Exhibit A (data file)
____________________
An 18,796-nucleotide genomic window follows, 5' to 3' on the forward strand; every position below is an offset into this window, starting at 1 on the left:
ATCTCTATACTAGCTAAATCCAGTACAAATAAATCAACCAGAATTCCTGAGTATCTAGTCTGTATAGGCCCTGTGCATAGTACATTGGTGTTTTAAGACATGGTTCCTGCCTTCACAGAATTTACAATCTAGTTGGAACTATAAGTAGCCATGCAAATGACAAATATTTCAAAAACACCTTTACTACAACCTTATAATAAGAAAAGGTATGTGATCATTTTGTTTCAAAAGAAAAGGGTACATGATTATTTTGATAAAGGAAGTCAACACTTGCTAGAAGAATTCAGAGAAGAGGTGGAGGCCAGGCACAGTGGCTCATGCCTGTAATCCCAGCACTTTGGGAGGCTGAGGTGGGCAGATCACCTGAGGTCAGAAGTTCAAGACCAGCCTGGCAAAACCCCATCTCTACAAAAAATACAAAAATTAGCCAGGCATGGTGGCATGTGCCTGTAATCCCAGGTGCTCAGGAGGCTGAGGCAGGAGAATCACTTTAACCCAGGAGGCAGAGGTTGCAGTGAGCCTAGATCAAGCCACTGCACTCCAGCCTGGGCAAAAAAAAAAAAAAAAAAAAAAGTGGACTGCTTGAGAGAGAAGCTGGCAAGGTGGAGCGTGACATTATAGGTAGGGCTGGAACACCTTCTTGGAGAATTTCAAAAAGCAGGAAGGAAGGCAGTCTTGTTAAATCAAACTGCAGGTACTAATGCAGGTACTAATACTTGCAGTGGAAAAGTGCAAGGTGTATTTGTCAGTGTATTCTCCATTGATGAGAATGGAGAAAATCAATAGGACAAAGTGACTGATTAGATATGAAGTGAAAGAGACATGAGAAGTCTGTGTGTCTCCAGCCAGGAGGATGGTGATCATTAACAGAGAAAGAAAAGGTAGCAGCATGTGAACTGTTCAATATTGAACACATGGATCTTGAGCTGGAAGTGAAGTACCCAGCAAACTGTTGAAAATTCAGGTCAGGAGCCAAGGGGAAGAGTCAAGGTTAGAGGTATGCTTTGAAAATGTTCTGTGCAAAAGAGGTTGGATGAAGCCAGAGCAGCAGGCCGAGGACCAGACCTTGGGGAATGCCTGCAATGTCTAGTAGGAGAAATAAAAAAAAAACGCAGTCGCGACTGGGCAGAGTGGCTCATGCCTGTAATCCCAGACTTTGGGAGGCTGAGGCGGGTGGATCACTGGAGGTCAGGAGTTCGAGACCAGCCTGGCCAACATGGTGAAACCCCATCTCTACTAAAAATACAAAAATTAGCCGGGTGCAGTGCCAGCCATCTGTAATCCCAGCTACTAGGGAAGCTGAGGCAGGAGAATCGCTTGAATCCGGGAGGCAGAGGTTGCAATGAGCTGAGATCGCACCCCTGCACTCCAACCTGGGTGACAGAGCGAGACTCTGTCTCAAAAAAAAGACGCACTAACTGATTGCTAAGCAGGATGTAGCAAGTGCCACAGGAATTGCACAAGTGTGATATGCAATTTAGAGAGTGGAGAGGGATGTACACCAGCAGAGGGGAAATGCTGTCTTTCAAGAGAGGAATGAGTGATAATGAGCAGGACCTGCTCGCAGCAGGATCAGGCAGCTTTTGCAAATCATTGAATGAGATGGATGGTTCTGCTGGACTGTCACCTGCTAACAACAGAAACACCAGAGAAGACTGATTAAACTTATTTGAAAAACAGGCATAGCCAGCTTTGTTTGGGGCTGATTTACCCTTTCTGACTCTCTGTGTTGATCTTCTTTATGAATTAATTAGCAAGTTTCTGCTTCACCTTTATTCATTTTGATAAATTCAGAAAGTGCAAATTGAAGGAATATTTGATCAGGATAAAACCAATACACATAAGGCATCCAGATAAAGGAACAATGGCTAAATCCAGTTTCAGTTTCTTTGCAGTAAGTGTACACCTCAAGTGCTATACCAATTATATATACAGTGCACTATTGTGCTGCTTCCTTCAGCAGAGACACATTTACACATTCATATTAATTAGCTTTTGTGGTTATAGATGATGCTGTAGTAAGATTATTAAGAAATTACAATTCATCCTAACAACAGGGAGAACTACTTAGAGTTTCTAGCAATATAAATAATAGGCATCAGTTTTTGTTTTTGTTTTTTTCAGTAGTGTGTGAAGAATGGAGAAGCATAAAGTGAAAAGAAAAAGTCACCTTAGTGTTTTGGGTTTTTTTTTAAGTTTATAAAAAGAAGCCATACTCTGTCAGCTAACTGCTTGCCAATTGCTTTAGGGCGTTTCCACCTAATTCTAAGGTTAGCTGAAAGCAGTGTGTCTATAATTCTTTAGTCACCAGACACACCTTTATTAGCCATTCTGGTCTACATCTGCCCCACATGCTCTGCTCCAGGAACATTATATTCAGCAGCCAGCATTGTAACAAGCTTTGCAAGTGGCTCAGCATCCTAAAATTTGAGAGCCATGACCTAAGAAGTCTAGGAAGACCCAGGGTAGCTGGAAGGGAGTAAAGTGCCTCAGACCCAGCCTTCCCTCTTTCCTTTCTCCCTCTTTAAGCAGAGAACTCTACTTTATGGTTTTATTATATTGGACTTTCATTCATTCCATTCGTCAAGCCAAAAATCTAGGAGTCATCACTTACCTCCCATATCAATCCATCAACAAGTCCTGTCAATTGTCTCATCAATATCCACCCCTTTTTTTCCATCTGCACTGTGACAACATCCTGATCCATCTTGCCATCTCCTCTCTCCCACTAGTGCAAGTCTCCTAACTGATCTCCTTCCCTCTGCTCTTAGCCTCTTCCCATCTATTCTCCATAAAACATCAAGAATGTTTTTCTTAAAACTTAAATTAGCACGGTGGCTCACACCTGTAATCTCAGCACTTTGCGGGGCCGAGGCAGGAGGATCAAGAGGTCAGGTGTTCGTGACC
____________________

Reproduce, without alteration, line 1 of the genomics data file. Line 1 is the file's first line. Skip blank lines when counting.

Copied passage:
An 18,796-nucleotide genomic window follows, 5' to 3' on the forward strand; every position below is an offset into this window, starting at 1 on the left: